MLT Receives Large Conservation Parcel in Bethel, Gilead, Newry

A Gem of a Property: The McCoy-Chapman Forest

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After working with Geneva “Ginnie” McCoy of Gilead for a number of years, and with her estate after her death in 2016, Mahoosuc Land Trust recently took ownership of the McCoy-Chapman Forest. This incredible property, located on the North Road in Bethel, stretches from the north side of the Androscoggin River in Bethel and Gilead, to 1600’ in elevation in Newry. To ensure Ginnie’s desire to maintain the property in an undeveloped state, MLT took title subject to permanent restrictions allowing for recreation, education, timber harvesting, and related conservation uses.

MLT will prepare a management plan that is likely to include future pedestrian trails to some of the over 4000 feet of Androscoggin River frontage, snowmobile access across the existing route parallel to the river, and walking and skiing trails north of the North Road. Some exciting features of the property include mature pine and hardwood stands, clear mountain streams with cascades and pools and abundant signs of bear and other wildlife.

We are working with other organizations in the region toward the common goals of a connected Bethel area and are exploring the possible linkage of the McCoy-Chapman Forest to other recreational parcels in the area, including the future Bethel Community Forest.

Relatives of Mrs. McCoy and her late husband, Sam McCoy, made very significant financial gifts to MLT in order to facilitate the transfer. In order to complete the terms of the transfer, MLT took out loans which will need to be repaid within two years, through a fundraising effort which will also cover costs for initial recreational improvements, land management, and perpetual stewardship responsibilities.

MLT is looking for interested individuals to join a group of volunteers to inventory and plan for future uses of the property in a manner that serves public needs. For further information, or to assist the Trust in its effort to make the project come to fruition, contact Kirk Siegel at MLT, at 207-824-3806 or kirk@mahoosuc.org.

Global Big Day at Valentine Farm

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How many birds can be seen in one day? That’s the question that drives a ‘big day,’ a 24-hour birding binge that is a fond tradition among birders. The current record for a single Big Day team is 431 species, set in Ecuador.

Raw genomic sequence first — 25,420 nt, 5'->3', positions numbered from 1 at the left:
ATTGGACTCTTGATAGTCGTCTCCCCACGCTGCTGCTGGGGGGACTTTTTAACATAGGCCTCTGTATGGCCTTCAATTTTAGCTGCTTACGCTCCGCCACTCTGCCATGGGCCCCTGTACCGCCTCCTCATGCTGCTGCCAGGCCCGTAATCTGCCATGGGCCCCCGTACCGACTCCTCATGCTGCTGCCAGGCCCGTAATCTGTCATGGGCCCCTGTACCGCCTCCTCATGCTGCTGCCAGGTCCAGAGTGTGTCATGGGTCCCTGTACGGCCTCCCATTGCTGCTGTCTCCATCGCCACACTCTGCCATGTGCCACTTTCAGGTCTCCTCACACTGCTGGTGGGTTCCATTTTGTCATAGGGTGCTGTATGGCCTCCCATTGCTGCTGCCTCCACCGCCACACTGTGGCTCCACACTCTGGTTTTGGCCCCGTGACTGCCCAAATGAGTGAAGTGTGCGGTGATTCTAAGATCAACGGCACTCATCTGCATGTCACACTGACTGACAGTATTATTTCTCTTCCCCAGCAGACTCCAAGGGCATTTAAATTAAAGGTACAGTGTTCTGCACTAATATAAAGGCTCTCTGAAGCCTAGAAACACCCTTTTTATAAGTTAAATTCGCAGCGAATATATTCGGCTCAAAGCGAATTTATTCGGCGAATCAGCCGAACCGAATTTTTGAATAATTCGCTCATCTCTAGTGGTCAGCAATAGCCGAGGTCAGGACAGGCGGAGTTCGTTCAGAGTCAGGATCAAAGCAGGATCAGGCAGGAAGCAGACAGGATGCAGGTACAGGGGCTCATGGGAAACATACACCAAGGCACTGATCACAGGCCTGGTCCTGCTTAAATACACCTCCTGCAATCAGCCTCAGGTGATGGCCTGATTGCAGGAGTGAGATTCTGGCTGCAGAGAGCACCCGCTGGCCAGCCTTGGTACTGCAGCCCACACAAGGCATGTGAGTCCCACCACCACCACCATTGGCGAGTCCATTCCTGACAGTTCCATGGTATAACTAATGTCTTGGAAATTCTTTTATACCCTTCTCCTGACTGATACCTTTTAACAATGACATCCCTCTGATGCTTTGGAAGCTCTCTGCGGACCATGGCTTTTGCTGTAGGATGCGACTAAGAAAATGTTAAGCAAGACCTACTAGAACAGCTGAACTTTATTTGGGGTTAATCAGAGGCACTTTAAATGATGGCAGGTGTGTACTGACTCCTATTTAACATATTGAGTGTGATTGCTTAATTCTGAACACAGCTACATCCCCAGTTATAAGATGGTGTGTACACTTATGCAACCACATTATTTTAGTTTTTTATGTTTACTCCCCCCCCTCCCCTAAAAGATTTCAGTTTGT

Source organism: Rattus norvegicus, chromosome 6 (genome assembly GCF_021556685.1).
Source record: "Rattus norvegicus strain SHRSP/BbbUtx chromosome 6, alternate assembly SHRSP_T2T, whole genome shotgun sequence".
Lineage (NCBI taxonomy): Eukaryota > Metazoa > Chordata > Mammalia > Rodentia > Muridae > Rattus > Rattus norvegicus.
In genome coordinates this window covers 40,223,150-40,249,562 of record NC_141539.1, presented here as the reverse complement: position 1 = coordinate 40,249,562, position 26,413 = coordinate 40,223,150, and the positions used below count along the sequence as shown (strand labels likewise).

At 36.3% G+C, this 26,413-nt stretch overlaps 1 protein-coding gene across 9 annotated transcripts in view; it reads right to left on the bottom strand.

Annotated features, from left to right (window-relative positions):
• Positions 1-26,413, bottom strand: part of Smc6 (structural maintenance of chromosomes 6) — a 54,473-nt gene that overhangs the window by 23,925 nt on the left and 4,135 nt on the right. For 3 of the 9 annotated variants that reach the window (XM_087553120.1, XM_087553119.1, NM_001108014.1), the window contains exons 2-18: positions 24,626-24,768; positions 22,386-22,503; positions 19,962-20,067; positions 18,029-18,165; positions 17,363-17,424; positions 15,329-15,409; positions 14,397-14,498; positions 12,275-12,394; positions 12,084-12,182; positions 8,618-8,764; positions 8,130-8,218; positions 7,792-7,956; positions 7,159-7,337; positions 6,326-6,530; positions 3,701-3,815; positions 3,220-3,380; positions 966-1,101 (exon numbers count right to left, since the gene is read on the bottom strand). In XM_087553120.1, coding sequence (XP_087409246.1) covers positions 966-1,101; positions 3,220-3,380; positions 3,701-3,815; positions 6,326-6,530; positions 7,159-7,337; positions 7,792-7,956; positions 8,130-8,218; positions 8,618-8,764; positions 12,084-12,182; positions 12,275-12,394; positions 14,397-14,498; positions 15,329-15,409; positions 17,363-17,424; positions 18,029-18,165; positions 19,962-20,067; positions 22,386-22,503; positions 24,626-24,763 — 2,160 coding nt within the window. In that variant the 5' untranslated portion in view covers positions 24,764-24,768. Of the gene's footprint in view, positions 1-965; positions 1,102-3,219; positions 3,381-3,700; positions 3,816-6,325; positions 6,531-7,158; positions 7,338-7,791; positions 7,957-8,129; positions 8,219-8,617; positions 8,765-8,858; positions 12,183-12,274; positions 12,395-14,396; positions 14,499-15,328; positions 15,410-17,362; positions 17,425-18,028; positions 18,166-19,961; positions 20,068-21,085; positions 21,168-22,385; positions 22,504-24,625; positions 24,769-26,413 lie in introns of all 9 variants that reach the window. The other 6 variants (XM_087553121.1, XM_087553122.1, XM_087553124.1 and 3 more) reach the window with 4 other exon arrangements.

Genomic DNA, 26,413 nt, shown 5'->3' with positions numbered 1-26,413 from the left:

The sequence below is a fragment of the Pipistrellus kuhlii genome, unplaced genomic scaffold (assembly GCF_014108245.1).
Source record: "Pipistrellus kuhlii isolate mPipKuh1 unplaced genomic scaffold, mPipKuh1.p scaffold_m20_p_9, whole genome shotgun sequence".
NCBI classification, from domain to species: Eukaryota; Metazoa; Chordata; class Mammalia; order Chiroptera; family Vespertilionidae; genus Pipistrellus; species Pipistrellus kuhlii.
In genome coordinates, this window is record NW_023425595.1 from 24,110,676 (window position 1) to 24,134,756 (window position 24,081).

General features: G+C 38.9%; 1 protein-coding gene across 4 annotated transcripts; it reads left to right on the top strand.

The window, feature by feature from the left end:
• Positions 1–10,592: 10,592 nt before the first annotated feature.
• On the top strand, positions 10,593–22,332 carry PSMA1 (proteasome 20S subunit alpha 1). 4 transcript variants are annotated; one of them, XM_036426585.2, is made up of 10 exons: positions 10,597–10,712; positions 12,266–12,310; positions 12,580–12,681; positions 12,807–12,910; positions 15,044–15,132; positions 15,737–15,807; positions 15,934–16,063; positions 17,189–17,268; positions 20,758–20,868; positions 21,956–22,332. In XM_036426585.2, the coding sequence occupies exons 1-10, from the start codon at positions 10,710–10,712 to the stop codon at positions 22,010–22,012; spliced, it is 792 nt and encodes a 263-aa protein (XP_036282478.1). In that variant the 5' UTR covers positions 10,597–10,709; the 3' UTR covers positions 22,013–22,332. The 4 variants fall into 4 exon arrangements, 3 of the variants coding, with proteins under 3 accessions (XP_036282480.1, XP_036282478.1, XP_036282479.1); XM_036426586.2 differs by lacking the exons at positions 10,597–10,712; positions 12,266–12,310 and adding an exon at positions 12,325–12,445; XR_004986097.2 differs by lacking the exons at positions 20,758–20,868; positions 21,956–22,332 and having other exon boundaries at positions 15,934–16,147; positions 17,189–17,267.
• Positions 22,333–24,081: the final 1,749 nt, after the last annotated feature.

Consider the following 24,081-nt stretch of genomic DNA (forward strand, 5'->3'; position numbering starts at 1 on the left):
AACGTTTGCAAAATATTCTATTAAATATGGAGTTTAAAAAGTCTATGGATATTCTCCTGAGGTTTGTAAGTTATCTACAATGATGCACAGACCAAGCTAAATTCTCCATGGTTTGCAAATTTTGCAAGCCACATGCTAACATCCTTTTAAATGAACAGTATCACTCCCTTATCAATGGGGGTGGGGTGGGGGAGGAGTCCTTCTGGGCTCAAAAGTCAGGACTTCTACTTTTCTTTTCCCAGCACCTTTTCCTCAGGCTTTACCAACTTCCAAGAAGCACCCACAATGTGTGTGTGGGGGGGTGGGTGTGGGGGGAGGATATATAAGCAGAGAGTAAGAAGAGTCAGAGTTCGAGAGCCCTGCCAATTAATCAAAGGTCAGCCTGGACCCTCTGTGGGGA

Traditional birding ‘big days’ focus on a single team of birders, which got Cornell Lab of Ornithology thinking: what if everyone in the world joined together for a single Big Day? The answer, it turns out, is an incredible 65% of all the bird species on the planet—at least.

On May 5, come to Valentine Farm at 8:00AM and join more than 20,000 other birders from around the world counting bird species as part of Global Big Day

Androscoggin River Watershed Conference

The Androscoggin River Watershed Council will be hosting the 23rd Annual Watershed Conference on May 3rd at Sunday River Ski Resort.  The agenda addresses both environmental and recreational opportunities and challenges in the watershed.  A final session addressing climate change in Western Maine should be of interest to all.  Presenters include MLT's Executive Director, Kirk Siegel and Gabe Perkins, Executive Director of Mahoosuc Pathways.  For more information and to apply, click here

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Our Speaker Series Continues

A Day in the Life of an Ocean Swimmer

 Todd Seikman celebrating another successful swim

Todd Seikman celebrating another successful swim

Todd Siekman, has been an avid swimmer his whole life. He began long distance ocean swimming 4 years ago for two reasons: to support the Lifeflight foundation, and as a means of recovering from brain surgery.  He swims with 4 to 13 others, ranging from 13-69 years old, accompanied by up to 7 kayakers.  They typically swim from 1.5 miles up to 5.5 miles depending on the day, weather conditions and ability of the participants. Come and join the discussion.  Wednesday, April 18th, 7:00 PM at McLaughlin Auditorium, Gould Academy, Bethel

MLT Member Profile

Meet Mike Richard, A tree Climbing Arborist and Forester

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Mahoosuc Land Trust is grateful for its strong member support. As a member, what connects you to this organization? Is it a strong commitment to land conservation? An affinity to one or more of our properties? A belief that everyone should have access to the outdoors? In this new feature we will regularly profile members’ lifestyles, passions and connections to Mahoosuc Land Trust and the region.

Volunteers are a key component of the long-term viability of Mahoosuc Land Trust, bringing diverse skills, perspectives and dedication. Meet, for example, forester Mike Richard of Albany Township. We couldn’t resist telling his story, especially when we learned that he spent four years in the treetops as a “licensed climbing arborist” pruning, cabling, and bracing trees. His work showcases the connections between natural resources and the people who rely on them for work and enjoyment.

Mike is now District Forester for the Maine Forest Service. His service region covers most of Oxford County with the exception of areas north of Upton and Byron. He replaces Merle Ring, who retired after more than 30 years of service to the region. Mike is excited to build on Merle’s work and to share his passion for forestry with landowners and the public.